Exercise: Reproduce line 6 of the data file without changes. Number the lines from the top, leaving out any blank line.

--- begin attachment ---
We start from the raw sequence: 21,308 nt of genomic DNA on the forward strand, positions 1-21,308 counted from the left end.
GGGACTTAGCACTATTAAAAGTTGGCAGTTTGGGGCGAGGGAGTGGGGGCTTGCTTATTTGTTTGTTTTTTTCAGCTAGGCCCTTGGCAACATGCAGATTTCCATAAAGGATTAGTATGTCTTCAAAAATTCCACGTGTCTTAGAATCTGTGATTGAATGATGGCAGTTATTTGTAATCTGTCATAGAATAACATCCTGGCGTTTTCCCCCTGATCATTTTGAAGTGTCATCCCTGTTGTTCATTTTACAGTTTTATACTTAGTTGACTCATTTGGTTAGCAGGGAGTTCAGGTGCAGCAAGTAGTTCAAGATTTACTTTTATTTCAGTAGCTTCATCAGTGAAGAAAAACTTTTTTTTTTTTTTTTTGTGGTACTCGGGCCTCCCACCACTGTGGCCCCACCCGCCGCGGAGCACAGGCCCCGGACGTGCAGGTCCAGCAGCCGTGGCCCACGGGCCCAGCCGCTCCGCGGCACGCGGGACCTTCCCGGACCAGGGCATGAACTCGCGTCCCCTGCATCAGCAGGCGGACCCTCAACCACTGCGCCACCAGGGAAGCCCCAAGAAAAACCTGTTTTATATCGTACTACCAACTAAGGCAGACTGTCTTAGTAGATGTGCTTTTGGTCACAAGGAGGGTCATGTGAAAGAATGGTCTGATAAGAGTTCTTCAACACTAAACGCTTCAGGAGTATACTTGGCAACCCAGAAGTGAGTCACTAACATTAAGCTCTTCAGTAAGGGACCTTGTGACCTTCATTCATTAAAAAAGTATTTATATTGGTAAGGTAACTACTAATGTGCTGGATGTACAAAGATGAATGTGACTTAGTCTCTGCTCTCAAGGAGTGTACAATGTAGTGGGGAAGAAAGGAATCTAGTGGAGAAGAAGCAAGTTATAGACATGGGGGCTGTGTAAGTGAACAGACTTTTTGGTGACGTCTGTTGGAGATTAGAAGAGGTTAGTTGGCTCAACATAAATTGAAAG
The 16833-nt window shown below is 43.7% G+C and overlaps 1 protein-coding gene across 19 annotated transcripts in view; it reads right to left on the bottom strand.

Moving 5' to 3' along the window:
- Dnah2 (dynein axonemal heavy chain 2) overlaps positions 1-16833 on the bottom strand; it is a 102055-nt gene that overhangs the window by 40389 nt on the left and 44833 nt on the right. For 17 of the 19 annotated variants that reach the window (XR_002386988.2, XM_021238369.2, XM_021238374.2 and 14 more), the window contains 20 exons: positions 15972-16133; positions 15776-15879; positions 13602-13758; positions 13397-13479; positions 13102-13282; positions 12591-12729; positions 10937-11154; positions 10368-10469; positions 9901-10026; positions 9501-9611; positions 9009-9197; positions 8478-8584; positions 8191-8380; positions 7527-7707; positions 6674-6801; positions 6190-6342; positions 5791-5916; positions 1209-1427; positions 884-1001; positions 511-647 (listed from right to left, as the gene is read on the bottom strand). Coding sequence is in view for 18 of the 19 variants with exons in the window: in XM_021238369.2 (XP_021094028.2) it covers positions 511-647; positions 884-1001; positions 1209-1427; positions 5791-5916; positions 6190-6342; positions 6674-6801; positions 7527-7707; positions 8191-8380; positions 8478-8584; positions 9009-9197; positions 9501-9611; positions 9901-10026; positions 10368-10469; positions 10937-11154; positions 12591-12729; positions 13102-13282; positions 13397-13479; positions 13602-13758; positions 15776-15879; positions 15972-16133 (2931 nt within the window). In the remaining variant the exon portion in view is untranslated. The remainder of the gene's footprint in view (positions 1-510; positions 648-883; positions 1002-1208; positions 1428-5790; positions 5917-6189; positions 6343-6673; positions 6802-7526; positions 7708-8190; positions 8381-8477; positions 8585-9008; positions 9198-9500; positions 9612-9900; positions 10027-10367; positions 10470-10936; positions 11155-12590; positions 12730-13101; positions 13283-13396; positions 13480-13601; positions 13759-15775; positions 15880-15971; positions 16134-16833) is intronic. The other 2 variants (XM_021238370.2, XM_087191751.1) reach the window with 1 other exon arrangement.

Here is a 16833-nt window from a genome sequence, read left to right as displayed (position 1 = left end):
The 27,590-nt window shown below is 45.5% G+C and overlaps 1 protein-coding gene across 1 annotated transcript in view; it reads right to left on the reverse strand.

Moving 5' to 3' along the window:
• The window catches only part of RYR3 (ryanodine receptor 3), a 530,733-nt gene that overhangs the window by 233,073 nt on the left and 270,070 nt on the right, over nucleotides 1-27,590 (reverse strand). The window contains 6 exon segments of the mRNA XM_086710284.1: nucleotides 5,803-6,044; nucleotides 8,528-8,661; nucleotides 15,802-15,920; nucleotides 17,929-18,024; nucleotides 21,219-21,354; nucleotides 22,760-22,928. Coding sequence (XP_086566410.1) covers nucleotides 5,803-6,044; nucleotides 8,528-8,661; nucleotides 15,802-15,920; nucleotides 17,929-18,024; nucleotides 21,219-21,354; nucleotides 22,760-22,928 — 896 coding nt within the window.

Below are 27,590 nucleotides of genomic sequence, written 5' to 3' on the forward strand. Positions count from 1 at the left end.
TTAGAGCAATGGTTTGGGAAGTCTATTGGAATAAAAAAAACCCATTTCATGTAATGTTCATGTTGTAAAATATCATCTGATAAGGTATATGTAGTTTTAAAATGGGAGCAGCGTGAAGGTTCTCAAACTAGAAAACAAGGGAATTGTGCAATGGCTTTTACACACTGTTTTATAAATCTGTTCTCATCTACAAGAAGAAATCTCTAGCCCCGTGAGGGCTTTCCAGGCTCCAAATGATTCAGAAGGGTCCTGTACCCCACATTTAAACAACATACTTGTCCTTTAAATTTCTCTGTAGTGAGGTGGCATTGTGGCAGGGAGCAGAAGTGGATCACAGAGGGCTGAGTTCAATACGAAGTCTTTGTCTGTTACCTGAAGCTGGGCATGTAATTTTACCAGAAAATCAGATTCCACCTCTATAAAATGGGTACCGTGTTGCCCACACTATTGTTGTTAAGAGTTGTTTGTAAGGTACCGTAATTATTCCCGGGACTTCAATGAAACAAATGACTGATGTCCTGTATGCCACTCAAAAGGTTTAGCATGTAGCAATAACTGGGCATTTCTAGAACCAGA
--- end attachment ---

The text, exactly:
Here is a 16833-nt window from a genome sequence, read left to right as displayed (position 1 = left end):